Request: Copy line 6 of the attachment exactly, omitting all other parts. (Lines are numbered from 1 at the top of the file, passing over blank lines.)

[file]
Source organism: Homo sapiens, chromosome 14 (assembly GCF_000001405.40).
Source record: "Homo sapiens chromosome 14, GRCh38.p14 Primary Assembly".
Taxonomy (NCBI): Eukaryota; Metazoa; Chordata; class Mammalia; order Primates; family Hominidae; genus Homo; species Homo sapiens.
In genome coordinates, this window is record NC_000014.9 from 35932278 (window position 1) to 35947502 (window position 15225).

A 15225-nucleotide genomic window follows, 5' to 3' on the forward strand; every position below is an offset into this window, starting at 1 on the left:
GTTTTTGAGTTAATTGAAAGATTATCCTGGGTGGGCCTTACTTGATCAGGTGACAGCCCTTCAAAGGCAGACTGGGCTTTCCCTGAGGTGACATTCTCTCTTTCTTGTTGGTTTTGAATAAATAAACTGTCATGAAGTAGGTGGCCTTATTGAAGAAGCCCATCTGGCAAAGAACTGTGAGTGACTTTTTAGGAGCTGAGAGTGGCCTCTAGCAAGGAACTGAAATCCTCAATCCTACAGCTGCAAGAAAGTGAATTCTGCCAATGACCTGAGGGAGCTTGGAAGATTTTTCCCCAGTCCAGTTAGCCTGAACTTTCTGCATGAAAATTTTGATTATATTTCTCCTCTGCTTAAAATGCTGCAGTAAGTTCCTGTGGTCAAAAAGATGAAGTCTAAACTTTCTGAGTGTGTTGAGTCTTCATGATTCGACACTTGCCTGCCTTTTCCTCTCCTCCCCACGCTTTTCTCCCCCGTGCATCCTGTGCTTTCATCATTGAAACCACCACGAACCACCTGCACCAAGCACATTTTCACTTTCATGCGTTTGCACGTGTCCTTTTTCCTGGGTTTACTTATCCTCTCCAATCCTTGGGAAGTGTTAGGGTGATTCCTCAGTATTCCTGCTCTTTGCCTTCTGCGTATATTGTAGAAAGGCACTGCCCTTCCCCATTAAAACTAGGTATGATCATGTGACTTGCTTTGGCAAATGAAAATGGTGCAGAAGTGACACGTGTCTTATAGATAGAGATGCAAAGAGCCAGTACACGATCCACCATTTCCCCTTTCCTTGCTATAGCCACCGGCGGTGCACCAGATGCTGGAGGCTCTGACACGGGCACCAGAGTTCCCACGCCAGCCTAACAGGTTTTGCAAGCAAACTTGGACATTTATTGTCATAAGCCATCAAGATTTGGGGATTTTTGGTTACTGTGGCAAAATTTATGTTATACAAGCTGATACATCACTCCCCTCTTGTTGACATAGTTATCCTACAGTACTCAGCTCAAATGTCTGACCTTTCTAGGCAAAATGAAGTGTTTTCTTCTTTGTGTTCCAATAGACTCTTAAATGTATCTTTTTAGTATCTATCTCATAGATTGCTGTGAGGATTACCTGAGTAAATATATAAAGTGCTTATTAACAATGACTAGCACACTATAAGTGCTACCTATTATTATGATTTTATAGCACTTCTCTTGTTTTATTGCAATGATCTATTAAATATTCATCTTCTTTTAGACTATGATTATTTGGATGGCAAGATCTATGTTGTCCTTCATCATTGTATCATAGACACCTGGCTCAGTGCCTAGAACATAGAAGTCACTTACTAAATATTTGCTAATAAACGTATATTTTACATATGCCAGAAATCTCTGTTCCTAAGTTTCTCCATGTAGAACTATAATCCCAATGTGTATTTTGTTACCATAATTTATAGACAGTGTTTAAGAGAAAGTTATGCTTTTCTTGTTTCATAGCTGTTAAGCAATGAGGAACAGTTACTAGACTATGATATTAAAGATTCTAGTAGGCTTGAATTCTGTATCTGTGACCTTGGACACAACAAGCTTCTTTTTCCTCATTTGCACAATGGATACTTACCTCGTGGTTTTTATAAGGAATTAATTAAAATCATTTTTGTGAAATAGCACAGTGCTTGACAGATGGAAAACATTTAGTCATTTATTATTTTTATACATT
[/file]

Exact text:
GTTTTTGAGTTAATTGAAAGATTATCCTGGGTGGGCCTTACTTGATCAGGTGACAGCCCTTCAAAGGCAGACTGGGCTTTCCCTGAGGTGACATTCTCTCTTTCTTGTTGGTTTTGAATAAATAAACTGTCATGAAGTAGGTGGCCTTATTGAAGAAGCCCATCTGGCAAAGAACTGTGAGTGACTTTTTAGGAGCTGAGAGTGGCCTCTAGCAAGGAACTGAAATCCTCAATCCTACAGCTGCAAGAAAGTGAATTCTGCCAATGACCTGAGGGAGCTTGGAAGATTTTTCCCCAGTCCAGTTAGCCTGAACTTTCTGCATGAAAATTTTGATTATATTTCTCCTCTGCTTAAAATGCTGCAGTAAGTTCCTGTGGTCAAAAAGATGAAGTCTAAACTTTCTGAGTGTGTTGAGTCTTCATGATTCGACACTTGCCTGCCTTTTCCTCTCCTCCCCACGCTTTTCTCCCCCGTGCATCCTGTGCTTTCATCATTGAAACCACCACGAACCACCTGCACCAAGCACATTTTCACTTTCATGCGTTTGCACGTGTCCTTTTTCCTGGGTTTACTTATCCTCTCCAATCCTTGGGAAGTGTTAGGGTGATTCCTCAGTATTCCTGCTCTTTGCCTTCTGCGTATATTGTAGAAAGGCACTGCCCTTCCCCATTAAAACTAGGTATGATCATGTGACTTGCTTTGGCAAATGAAAATGGTGCAGAAGTGACACGTGTCTTATAGATAGAGATGCAAAGAGCCAGTACACGATCCACCATTTCCCCTTTCCTTGCTATAGCCACCGGCGGTGCACCAGATGCTGGAGGCTCTGACACGGGCACCAGAGTTCCCACGCCAGCCTAACAGGTTTTGCAAGCAAACTTGGACATTTATTGTCATAAGCCATCAAGATTTGGGGATTTTTGGTTACTGTGGCAAAATTTATGTTATACAAGCTGATACATCACTCCCCTCTTGTTGACATAGTTATCCTACAGTACTCAGCTCAAATGTCTGACCTTTCTAGGCAAAATGAAGTGTTTTCTTCTTTGTGTTCCAATAGACTCTTAAATGTATCTTTTTAGTATCTATCTCATAGATTGCTGTGAGGATTACCTGAGTAAATATATAAAGTGCTTATTAACAATGACTAGCACACTATAAGTGCTACCTATTATTATGATTTTATAGCACTTCTCTTGTTTTATTGCAATGATCTATTAAATATTCATCTTCTTTTAGACTATGATTATTTGGATGGCAAGATCTATGTTGTCCTTCATCATTGTATCATAGACACCTGGCTCAGTGCCTAGAACATAGAAGTCACTTACTAAATATTTGCTAATAAACGTATATTTTACATATGCCAGAAATCTCTGTTCCTAAGTTTCTCCATGTAGAACTATAATCCCAATGTGTATTTTGTTACCATAATTTATAGACAGTGTTTAAGAGAAAGTTATGCTTTTCTTGTTTCATAGCTGTTAAGCAATGAGGAACAGTTACTAGACTATGATATTAAAGATTCTAGTAGGCTTGAATTCTGTATCTGTGACCTTGGACACAACAAGCTTCTTTTTCCTCATTTGCACAATGGATACTTACCTCGTGGTTTTTATAAGGAATTAATTAAAATCATTTTTGTGAAATAGCACAGTGCTTGACAGATGGAAAACATTTAGTCATTTATTATTTTTATACATT